With the warmth of spring and summer come seasonal allergies and if it seems that they are getting more intense, that would be correct.
The Centers for Disease Control and Prevention (CDC), in a new study, reported that food and skin allergies were becoming more prevalent in American children and there were significant differences by race.
Between 1997 and 2011, allergies more than doubled among U.S. children, meaning that one in every 20 American kids would likely develop a food allergy and one in every eight a skin allergy and respiratory allergies remain common for youth younger than 18.
Interestingly, food and respiratory allergies also increased with income level, so more affluent families saw higher rates of childhood allergies. The survey also revealed that Latino children had lower allergy rates than non-Hispanic white and black children, but the study did not look into the reasons for the disparities.
Researchers found that particles of pollen or other so-called antigens can enter the body and while the body usually creates antibodies to destroy the antigens, they also can release histamine and other chemicals that cause an allergic reaction.
Some researchers believe that because we eat more processed food and fewer natural nutrients and spend less time outdoors and exercise less, our immune systems may be reacting differently to antigens.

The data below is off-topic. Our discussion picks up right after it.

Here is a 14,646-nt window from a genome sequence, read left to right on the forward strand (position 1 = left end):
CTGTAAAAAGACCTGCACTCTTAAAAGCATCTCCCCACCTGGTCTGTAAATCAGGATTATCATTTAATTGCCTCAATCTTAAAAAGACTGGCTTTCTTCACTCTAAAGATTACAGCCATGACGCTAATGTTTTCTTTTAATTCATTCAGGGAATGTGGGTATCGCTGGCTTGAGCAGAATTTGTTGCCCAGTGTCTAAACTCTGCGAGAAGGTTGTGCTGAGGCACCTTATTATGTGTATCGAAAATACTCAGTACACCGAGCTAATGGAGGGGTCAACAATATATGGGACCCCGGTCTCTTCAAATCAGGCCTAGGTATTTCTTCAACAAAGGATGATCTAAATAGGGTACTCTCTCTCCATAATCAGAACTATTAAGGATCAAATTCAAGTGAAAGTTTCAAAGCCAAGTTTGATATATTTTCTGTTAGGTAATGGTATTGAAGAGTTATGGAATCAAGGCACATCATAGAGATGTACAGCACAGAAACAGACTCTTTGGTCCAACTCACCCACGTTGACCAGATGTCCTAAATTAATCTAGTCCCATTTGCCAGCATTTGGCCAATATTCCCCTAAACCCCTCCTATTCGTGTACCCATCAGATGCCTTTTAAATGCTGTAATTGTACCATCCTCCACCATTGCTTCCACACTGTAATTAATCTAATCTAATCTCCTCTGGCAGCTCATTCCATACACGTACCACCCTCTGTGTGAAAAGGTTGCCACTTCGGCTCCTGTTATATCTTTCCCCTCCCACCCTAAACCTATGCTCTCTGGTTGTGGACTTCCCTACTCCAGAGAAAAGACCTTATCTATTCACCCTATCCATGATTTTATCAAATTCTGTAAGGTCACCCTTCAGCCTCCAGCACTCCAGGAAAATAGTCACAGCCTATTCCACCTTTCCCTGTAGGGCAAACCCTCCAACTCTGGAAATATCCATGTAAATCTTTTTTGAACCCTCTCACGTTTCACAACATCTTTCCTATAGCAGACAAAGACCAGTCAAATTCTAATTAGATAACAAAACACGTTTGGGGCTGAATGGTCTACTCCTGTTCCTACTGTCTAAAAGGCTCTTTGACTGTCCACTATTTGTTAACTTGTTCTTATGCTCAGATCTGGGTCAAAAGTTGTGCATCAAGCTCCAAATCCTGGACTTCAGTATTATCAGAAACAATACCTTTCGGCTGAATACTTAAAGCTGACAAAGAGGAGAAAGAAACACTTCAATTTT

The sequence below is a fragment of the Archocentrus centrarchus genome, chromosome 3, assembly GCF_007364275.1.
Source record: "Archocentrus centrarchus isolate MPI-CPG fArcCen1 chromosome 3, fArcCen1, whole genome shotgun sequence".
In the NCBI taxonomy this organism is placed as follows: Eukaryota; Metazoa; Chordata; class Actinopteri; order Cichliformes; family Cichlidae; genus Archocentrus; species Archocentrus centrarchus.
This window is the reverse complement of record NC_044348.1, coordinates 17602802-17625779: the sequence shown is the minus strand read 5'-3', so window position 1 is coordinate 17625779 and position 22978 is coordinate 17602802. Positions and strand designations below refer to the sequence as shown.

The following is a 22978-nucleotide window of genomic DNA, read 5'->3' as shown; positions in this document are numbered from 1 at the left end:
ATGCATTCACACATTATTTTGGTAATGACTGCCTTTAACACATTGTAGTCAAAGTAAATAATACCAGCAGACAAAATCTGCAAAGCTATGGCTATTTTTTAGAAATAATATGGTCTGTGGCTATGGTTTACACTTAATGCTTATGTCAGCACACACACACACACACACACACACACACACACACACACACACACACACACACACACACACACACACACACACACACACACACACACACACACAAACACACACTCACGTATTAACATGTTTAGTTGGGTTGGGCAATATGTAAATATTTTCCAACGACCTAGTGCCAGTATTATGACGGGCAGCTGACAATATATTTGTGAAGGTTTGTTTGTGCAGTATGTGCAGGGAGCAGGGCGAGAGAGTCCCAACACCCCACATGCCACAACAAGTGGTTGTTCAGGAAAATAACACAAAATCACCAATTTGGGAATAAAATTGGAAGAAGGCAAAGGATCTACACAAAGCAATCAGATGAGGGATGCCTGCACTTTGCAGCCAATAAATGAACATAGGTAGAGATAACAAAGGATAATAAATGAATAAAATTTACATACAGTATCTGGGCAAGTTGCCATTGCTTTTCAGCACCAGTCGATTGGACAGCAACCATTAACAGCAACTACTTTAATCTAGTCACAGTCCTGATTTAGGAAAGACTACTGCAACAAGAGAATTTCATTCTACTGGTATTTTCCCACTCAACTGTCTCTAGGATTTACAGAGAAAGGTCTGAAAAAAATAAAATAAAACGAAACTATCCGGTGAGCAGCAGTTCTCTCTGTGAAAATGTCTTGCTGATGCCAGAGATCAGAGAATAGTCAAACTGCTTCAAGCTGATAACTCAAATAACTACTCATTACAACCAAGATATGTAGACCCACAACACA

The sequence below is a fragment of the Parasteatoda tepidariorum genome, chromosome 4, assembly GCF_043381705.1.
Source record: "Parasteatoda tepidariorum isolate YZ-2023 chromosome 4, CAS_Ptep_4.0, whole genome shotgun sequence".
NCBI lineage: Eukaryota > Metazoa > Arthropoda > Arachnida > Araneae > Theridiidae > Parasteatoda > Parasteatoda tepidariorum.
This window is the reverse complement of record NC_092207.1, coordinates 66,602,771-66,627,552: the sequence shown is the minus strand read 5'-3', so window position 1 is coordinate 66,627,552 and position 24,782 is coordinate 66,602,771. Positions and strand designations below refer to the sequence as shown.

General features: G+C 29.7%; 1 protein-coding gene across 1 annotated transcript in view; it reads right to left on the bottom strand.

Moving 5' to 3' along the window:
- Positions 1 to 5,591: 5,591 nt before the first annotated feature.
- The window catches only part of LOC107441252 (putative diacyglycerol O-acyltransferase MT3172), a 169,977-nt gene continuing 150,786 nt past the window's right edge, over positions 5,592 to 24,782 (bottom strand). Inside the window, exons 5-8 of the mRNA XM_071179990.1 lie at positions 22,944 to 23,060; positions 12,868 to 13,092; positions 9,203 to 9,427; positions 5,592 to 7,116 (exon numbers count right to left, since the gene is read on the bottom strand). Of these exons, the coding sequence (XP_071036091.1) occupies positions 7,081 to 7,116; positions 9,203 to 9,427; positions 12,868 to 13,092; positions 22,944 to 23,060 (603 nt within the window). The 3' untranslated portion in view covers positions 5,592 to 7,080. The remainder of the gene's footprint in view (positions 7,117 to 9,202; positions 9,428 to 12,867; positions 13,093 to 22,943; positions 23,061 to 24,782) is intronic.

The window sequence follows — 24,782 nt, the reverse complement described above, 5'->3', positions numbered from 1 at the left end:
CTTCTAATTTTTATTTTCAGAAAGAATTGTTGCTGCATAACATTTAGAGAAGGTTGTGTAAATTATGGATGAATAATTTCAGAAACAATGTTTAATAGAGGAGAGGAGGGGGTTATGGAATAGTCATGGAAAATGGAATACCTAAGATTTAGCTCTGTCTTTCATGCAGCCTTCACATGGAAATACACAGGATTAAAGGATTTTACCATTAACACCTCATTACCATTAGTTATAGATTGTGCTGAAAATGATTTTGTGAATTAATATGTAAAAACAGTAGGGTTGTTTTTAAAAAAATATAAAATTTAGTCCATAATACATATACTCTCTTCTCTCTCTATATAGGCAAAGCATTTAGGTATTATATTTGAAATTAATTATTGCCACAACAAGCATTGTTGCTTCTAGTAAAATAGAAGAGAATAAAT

Additionally, a report earlier this year from the International Study of Asthma and Allergies in Childhood linked fast food consumption to increased risks of developing asthma, eczema, and hay fever. People who ate fast food three or more times a week had about a 30 percent increased risk of severe asthma, hay fever and eczema.
Researchers saw a protective effect against severe asthma for those who ate fruit at least three times a week.
Some allergists recommend antihistamines, decongestants, inhalers and nasal sprays, alone or in combination. Sometimes, patients also receive allergy shots, which last longer than oral medications.
The good news, according to Dr. Erinn Gardner, an allergist with the Atlanta Allergy and Asthma Clinic, is that treatment is available for allergies.
“Typically it’s tree pollen that will trigger symptoms during the springtime and definitely grass pollen can cause an issue during the spring as well,” Gardner said in a recent interview.
“If your symptoms are relatively mild in nature, it’s just a small amount of runny nose, sneezing or itchy eyes, it’s certainly fine to try an over-the-counter antihistamine.”
“If your allergies are more serious, it’s a good idea to get to the doctor.”